Top Hospitals: Aging
Given that Pennsylvania is second only to Florida in the size of its geriatric population, it’s not surprising that many hospitals are carving out centers to help them cope with they myriad problems of aging. The breadth and magnitude of senior services at UPHS earned it 21st place in the nation for geriatrics in the most recent U.S. News & World Report rankings. The Ralston Penn Center is a beehive of clinical activity, with board-certified geriatric physicians, nurse practitioners and social workers delivering primary care in the full spectrum of problems to which the elderly are especially prone — arthritis, balance, depression, diabetes, hypertension, memory loss, osteoporosis and urinary issues. The Truman Schnabel House Calls program takes the exceptional care into the living rooms of housebound patients. The Acute Care for Elders (ACE) unit at Penn Presbyterian, one of the first in this rapidly growing concept, is a home-like, specially designed and equipped mini-hospital where older adults receive care tailored to their medical problems and special needs. Particular attention is paid to the physical and psychological deterioration that often accompanies hospitalization. The Penn Memory Center, spanning diagnosis, treatment, basic research and clinical trials, is the only Alzheimer’s disease center in Philadelphia that’s supported by the National Institute on Aging. This is an excellent resource for the evaluation of a loved one showing signs of memory loss, confusion, personality change or early dementia. The Sleep Disorders Clinic for Seniors treats medical conditions that interfere with a good night’s rest — and Penn is so in the forefront in research that it wouldn’t be surprising if a cure for Alzheimer’s or a breakthrough understanding of what causes the deterioration of brain cells in Parkinson’s disease came from these labs (3615 Chestnut Street, 215-662-2746, pennhealth.com/geriatrics).
Several standout programs gained Jefferson Geriatric Health 30th place for geriatric care on the U.S. News list. Among them are the Inpatient Palliative Care Consultation Service, which supports families, patients and medical providers with pain management, expectations and realistic care goal in dealing with advanced chronic illness. The Health Mentors Program requires medical, nursing, and occupational and physical therapy students to spend a minimum of eight visits over two years with geriatric care providers and their patients. A partnership with the Philadelphia Senior Center gets primary geriatric care to its residents. The respected Geriatric Education Center trains a variety of health professionals who work with seniors to better understand and deal with this group’s specific needs. The Geriatric Psychiatry Program assesses behavior and memory changes in seniors and runs an innovative 26-bed inpatient unit (on the eighth floor of Wills Eye Hospital) that uses a multidisciplinary approach with a variety of gerontologists (psychiatrists, neurologists, nurses, social workers) to treat age-related conditions such as memory loss, depression, anxiety and delusion, and is the only such facility in the region with a separate section for with advanced dementia. Its research arm, under geropsychiatrist Barry Rovner, conducts clinical studies on depression (900 Walnut Street, 800-JEFF-NOW, jeffersonhospital.org/psychiatry).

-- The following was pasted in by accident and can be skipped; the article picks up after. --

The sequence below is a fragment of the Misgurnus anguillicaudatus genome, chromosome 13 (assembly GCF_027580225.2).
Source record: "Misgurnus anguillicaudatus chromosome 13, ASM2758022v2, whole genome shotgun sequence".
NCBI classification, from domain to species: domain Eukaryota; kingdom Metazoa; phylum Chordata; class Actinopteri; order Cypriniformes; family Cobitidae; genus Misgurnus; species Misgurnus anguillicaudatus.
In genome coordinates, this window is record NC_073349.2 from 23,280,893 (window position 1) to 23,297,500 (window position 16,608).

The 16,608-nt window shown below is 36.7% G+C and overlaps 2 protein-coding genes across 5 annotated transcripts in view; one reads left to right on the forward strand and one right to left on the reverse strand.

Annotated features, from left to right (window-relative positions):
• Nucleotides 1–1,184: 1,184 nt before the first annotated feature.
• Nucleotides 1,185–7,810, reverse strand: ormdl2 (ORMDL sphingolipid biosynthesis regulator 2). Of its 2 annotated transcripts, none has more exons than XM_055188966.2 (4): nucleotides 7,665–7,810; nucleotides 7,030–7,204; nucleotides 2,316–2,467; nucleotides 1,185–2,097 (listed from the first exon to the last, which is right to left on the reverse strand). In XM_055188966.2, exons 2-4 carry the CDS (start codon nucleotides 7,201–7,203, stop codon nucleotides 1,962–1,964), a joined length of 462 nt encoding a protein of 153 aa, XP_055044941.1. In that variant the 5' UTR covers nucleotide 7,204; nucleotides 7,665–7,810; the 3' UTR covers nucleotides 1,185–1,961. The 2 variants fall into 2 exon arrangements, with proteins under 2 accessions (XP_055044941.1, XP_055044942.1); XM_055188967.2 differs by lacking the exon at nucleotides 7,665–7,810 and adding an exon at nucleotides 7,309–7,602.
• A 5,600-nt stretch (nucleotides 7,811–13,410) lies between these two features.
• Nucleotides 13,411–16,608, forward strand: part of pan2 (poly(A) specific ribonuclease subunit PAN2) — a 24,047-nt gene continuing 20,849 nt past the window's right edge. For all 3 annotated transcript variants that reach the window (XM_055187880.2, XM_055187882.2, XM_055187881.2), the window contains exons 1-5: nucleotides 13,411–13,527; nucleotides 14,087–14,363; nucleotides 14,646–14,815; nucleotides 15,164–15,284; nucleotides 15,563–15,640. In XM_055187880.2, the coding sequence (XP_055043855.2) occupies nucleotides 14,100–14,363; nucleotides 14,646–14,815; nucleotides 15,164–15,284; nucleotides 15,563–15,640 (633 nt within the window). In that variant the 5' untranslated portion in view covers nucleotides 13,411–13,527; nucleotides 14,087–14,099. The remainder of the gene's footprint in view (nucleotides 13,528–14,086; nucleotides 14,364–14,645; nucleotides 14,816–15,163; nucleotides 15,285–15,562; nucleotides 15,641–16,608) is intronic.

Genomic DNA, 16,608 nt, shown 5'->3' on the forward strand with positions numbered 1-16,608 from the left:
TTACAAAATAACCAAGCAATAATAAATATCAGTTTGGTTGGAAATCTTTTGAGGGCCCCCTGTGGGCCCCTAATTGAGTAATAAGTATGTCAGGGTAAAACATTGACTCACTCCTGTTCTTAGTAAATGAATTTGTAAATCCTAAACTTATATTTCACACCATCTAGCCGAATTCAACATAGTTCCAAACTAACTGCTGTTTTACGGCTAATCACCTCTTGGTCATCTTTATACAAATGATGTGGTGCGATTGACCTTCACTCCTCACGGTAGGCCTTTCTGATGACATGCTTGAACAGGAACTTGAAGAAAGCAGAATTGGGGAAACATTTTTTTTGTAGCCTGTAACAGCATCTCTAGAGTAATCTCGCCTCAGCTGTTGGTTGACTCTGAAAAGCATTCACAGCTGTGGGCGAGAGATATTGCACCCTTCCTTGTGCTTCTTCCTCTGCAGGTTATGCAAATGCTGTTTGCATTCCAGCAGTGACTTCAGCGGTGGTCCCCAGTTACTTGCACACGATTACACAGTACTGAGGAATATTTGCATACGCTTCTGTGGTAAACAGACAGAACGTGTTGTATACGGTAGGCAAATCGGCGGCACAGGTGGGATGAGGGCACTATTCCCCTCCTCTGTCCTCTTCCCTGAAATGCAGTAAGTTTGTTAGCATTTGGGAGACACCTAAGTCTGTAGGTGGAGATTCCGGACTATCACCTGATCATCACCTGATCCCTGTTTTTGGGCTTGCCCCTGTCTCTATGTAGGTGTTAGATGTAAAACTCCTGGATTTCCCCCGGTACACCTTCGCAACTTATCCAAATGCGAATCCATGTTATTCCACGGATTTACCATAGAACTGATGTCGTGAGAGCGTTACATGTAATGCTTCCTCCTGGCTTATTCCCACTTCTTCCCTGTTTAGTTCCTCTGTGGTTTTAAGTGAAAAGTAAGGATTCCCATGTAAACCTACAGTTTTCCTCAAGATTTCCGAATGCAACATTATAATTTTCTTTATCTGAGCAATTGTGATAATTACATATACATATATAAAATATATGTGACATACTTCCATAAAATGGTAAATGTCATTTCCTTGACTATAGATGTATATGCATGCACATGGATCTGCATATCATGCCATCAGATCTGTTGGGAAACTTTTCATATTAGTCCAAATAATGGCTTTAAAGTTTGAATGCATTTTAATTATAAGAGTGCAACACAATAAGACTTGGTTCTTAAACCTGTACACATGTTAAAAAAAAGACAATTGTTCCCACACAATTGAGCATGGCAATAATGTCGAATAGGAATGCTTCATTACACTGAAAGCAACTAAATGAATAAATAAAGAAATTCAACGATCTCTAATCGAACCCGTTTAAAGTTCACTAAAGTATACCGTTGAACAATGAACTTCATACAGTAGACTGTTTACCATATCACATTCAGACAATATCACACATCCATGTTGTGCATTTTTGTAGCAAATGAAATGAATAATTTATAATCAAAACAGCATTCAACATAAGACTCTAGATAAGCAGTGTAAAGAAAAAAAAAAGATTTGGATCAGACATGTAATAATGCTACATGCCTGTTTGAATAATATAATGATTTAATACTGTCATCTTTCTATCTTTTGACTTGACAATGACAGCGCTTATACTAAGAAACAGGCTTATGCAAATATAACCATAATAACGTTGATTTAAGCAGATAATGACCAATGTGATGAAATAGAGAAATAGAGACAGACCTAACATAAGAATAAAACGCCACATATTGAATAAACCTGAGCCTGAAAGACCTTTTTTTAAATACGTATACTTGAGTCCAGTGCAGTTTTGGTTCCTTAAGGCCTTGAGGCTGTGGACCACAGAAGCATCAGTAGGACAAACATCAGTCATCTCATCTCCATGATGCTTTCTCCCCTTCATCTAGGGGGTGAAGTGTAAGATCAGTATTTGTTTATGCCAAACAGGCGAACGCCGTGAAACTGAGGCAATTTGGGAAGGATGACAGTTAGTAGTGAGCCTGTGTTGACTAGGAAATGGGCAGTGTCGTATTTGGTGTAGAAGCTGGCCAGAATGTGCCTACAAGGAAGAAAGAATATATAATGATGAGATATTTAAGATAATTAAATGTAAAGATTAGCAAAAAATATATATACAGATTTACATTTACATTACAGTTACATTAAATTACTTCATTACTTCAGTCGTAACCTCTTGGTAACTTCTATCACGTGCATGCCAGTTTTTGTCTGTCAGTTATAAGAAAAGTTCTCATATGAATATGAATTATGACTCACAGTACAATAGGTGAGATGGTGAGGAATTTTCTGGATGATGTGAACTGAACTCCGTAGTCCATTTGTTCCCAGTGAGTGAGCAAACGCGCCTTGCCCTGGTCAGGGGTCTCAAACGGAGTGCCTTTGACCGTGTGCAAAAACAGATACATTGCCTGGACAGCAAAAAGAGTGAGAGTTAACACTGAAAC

Since 1999, the Muller Center for Senior Health at Abington Memorial Hospital has been refining and adding excellent programs. Many emphasize community outreach and education, such as APPRISE, a free health-insurance counseling service; the ElderMed program and the ElderHelp hotline; a Hospital Elder Life Program (HELP) to provide hospitalized elderly with cognitive stimulation, nutrition, physical function and friendly visits; Operation Reassurance, which checks on people over 60 without a social network, so they can feel safe living alone; and Stop Abuse in Later Life (SAILL), combining treatment, counseling and support groups for the physical, sexually or emotionally abused or neglected. Along with these programs, there are medical and psychiatric assessments and recommendations for the physical and emotional issues of older adults (2510 Maryland Road, Willow Grove, 215 481-5640, amh.org).
The Senior Support Line (800-KKHS-KEY) provided by Geriatric Care at Crozer-Keystone Health System can help an elderly man with arthritis who’s looking for a personalized exercise plan, or a working woman looking for daycare for her demented father. Geriatric Evaluation and Management (GEM) helps seniors throughout Delaware County cope with memory loss, depression, pain, decreasing physical function, nutrition and medication by customizing medical care, emotional counseling and social-work services. And for those over 65 who have an acute illness or injury requiring hospitalization, the Acute Care of Elders (ACE) unit makes stays shorter and more comfortable and helps patients return home to function independently. There are also supervised wellness programs, at a sports club in Springfield, and adult day centers (100 West Sproul Road, Springfield, 610-338-8200, crozer.org).